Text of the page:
“A lot of my guys come out whether they’re getting paid or not,” Holley said. “For some of them, dance is all they do. I’m always coming up with creative ways to try and help the guys get paid. Different shows, gigs, anything. It’s all about communication.”

Antiwne Freeman has been dancing with Project Positive for about two years, both on trains and at workshops.

“It’s not just a dance crew, it’s a movement,” Freeman said. “I’m not just out there dancing for money, I’m trying to inspire people.”

As mainly a musician, Freeman said he never really learned to dance – he just did it.

Now, as a member of Project Positive, he said he gets stopped on the street all the time because of their street performances.

“It’s not like I’m a celebrity making a million dollars,” Freeman said. “I’m just a neighborhood guy trying to follow his dreams and make a living.”

As far as his favorite dance move, Freeman said that without a doubt, the full split is his best.

“It always attracts the ladies,” Freeman said. “Most guys wouldn’t think that a split is actually dancing, but it is.”

Holley said the group is expanding their talent as its workshops gain popularity.

“We’ve been trying to find people who hold morals and integrity,” Holley said. “That is the main reason we created Project Positive – to help people tap into their positive side through whatever they do.”

Since expanding, the group now hosts workshops two nights a week at the Sayre Morris and Shepard recreation centers. With time, Holley said he hopes to temporarily rent another space and someday have his own permanent school.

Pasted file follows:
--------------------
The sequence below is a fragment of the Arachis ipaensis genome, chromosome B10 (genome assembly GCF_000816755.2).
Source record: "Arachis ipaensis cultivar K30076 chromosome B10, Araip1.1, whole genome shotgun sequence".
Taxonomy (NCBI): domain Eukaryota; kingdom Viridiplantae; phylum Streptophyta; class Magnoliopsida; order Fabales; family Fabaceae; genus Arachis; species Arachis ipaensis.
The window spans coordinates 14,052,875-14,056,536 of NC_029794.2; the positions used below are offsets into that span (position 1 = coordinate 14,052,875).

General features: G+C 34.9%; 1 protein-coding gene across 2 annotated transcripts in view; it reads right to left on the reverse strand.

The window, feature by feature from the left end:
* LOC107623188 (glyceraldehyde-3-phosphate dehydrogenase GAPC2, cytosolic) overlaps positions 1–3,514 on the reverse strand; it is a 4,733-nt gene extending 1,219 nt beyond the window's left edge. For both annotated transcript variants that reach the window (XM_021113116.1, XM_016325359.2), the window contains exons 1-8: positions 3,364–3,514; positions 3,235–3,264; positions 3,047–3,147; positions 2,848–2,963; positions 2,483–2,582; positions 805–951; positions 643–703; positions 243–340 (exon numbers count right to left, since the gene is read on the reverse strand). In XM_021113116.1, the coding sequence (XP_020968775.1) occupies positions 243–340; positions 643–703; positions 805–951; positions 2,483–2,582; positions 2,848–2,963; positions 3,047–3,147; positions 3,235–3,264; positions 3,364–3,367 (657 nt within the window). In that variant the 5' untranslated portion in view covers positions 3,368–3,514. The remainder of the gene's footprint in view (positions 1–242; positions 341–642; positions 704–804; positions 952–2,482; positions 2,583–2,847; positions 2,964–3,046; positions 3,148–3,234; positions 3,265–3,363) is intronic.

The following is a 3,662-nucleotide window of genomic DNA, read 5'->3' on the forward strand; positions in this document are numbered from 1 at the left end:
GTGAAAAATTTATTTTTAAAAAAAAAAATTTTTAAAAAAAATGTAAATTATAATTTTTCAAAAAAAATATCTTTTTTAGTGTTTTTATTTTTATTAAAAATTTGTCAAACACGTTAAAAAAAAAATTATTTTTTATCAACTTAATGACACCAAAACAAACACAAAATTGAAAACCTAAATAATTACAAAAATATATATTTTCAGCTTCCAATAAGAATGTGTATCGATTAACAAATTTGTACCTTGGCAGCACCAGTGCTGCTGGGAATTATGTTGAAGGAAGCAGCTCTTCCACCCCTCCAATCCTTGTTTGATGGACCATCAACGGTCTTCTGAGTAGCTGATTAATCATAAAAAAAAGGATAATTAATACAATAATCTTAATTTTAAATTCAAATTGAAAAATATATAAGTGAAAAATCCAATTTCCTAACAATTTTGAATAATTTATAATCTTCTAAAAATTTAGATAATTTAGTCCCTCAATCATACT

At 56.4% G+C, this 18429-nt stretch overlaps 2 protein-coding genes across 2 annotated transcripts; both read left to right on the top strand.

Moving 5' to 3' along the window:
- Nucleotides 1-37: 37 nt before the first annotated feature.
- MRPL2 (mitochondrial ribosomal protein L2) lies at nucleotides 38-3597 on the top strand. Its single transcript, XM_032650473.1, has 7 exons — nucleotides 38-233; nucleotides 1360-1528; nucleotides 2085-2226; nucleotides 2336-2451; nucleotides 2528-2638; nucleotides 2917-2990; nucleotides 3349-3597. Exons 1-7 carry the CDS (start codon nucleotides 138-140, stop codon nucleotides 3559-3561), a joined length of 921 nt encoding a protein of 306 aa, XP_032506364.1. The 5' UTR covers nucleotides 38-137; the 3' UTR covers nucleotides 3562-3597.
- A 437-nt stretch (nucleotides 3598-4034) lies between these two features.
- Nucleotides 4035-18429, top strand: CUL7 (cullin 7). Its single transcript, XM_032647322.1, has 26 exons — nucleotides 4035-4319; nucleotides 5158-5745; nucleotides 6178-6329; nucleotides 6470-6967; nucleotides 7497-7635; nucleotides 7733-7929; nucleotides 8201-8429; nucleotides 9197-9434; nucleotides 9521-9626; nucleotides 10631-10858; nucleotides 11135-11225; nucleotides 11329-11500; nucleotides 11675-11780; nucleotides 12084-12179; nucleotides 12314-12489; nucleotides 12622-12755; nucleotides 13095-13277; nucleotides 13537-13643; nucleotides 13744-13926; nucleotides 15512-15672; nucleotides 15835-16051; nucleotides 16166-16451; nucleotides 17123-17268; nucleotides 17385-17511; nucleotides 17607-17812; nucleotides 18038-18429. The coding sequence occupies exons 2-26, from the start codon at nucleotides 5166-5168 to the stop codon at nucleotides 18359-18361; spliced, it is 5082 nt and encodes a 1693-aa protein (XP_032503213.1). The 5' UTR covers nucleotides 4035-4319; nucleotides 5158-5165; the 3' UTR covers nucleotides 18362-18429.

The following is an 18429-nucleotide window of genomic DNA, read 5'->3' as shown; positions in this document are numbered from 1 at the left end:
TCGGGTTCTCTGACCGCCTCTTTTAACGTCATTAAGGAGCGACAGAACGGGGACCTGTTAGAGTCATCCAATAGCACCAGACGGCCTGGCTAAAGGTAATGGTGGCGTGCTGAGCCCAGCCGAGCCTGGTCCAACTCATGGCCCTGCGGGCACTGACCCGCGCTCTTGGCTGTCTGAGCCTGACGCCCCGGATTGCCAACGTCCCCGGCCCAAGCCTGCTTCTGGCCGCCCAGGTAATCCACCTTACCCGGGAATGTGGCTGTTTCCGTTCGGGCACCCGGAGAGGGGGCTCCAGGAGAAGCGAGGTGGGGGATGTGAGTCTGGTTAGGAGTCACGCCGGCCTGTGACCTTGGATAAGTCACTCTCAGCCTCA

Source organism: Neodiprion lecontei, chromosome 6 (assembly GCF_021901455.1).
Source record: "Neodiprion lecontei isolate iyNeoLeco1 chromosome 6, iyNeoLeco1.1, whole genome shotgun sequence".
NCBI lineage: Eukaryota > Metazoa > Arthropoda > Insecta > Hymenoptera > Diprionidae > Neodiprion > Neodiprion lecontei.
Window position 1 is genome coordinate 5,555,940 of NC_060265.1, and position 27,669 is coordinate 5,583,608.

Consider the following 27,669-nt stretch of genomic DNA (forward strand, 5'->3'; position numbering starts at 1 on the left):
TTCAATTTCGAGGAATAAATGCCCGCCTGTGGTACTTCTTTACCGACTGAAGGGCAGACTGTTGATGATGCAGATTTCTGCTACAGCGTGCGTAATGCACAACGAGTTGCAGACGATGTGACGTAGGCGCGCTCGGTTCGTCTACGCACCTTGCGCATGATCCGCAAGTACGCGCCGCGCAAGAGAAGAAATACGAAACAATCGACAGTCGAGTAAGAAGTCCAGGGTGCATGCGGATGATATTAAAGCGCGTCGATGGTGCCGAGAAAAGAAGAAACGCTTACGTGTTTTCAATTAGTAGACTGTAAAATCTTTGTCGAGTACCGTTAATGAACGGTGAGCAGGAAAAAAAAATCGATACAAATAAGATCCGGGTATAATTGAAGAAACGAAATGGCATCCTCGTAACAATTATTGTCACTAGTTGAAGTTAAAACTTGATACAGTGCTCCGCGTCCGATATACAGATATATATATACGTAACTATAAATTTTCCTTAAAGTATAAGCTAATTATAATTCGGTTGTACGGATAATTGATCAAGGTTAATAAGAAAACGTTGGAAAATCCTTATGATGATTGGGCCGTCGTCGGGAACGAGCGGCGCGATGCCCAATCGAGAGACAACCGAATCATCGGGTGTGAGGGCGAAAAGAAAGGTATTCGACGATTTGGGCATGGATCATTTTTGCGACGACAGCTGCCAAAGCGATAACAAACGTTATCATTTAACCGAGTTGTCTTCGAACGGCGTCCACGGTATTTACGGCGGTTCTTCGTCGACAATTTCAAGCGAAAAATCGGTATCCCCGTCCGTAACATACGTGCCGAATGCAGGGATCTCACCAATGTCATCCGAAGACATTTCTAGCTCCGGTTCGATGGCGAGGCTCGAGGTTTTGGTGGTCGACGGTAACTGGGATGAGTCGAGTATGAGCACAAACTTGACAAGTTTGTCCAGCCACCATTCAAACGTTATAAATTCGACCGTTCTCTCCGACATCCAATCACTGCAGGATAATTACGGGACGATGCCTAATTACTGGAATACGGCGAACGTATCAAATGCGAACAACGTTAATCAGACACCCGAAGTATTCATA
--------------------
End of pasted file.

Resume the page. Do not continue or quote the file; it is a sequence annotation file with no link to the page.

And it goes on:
“Wow, this is crazy,” he said, counting the number of kids on the roster for their Feb. 25 workshop. “I’ve never had this many kids. This is the most I’ve ever had here on a Tuesday.”

Charlton Lane, a 31-year-old Philly police officer and parent of a Project Positive workshop dancer, said he supports anything that betters the community, especially its youth.

Lane has been familiar with Project Positive for about a year and said he is confident in its ability to help shape the futures of the kids that participate in the workshops and performances.

“It helps kids build themselves and their character,” Lane said. “It could open a number of doors to something else, and if this is what they feel in their soul, the door is open. And you’re not singled out here, even if you can’t dance. There’s no color to it.”

Especially for boys, both Lane and Holley said there are not many afterschool programs for dance in the city.

“For an inner-city kid, this is a little piece of heaven,” Lane said. “On a Tuesday night, this may be all they have.”

The ideology of Project Positive goes back to Holley’s desire to exude positive energy.

He said he believes there is a positive light in everyone, and dance is one way to tap into that.

“I don’t think the measure of what you do is how much money you’re making or how many shows you’re doing,” Holley said. “I think it’s measured by your hard times and how you come out through them. That’s what makes you. You are always going to continue to go through struggle, and it’s about who has your back when you’re struggling. Positive always outshines negative.”

Emily Rolen can be reached at emily.rolen@temple.edu.